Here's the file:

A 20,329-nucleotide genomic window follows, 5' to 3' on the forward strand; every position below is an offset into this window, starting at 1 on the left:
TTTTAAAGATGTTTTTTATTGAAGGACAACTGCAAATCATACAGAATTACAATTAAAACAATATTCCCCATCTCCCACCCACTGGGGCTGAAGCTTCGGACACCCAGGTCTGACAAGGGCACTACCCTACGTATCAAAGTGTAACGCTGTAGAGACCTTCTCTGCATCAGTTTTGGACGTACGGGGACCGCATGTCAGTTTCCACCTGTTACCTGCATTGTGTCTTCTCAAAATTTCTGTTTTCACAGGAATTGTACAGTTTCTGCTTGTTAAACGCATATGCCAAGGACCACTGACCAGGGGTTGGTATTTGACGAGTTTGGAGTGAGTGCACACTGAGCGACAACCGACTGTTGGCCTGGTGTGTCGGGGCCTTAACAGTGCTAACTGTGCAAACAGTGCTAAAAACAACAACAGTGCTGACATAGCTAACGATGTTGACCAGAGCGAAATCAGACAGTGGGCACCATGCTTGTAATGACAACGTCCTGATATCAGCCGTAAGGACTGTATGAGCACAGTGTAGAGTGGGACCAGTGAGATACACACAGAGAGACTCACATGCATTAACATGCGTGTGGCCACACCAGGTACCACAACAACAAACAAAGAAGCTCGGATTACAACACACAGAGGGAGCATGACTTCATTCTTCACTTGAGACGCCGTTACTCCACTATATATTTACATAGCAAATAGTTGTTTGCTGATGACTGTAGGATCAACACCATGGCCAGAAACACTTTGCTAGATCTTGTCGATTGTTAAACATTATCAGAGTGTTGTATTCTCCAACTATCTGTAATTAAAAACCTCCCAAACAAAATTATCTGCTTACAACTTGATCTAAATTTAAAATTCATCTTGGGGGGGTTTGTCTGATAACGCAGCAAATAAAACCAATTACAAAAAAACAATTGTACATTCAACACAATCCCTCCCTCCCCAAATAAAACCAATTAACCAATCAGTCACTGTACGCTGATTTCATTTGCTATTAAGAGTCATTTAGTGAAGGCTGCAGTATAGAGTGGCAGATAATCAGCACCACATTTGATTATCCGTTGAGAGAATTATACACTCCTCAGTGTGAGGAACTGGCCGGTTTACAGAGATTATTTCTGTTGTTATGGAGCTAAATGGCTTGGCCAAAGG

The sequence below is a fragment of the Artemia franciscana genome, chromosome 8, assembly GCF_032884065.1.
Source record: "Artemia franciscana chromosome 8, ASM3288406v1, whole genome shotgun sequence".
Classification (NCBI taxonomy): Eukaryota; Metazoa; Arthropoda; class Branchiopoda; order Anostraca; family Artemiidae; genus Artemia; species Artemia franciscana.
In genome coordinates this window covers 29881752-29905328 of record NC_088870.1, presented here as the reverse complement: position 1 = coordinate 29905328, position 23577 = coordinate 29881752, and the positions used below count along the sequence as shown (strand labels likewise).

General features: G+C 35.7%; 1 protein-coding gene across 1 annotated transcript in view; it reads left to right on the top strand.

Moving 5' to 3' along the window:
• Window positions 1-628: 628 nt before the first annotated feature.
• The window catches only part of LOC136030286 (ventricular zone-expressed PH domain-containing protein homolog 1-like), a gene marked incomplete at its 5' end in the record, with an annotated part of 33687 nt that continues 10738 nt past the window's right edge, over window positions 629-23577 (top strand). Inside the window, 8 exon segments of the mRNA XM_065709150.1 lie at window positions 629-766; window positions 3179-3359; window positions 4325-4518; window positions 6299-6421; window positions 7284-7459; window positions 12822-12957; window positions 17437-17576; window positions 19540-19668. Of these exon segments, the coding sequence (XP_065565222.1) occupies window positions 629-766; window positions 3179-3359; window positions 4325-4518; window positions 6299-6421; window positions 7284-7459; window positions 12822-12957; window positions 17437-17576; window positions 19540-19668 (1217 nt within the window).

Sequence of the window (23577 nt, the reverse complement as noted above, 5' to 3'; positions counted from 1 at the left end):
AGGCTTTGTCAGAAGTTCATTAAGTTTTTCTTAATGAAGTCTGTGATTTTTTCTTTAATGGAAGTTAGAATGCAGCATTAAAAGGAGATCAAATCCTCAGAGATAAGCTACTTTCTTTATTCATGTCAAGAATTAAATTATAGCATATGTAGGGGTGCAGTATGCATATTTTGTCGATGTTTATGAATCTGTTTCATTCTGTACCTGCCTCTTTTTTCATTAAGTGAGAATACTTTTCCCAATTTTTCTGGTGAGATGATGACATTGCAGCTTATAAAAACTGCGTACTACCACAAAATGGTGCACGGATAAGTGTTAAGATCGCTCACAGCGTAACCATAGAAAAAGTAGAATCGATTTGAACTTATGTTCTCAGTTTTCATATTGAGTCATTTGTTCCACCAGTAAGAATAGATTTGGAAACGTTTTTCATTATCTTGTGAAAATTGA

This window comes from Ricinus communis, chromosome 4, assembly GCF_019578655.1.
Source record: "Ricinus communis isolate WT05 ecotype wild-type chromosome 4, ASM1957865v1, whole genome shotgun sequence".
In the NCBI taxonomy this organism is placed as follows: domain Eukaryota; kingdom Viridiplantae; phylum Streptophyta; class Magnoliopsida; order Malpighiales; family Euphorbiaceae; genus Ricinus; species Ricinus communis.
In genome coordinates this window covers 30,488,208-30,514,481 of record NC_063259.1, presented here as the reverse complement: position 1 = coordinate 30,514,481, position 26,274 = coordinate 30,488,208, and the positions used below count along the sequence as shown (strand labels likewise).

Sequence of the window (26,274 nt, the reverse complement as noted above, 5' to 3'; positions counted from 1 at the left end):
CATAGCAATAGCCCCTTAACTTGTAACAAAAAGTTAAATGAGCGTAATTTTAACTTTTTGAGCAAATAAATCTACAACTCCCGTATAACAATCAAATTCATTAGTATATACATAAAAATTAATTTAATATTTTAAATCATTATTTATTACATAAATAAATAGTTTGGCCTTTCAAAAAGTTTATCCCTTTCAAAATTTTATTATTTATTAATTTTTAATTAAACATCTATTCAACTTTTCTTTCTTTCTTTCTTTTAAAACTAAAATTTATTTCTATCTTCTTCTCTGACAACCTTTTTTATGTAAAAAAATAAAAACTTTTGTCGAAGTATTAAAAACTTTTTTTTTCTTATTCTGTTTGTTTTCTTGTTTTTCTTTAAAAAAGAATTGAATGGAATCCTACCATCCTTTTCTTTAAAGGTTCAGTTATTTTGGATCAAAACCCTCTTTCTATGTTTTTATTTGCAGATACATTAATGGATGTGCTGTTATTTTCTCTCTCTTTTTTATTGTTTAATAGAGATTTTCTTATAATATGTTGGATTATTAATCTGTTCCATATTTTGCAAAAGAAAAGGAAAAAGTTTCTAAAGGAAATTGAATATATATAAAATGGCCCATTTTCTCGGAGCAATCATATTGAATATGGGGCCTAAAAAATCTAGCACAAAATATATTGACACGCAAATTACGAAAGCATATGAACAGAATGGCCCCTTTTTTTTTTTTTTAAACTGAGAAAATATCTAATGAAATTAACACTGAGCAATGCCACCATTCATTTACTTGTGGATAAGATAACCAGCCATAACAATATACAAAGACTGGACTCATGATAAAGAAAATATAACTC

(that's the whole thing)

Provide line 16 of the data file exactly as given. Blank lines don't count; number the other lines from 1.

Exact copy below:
In genome coordinates this window covers 30,488,208-30,514,481 of record NC_063259.1, presented here as the reverse complement: position 1 = coordinate 30,514,481, position 26,274 = coordinate 30,488,208, and the positions used below count along the sequence as shown (strand labels likewise).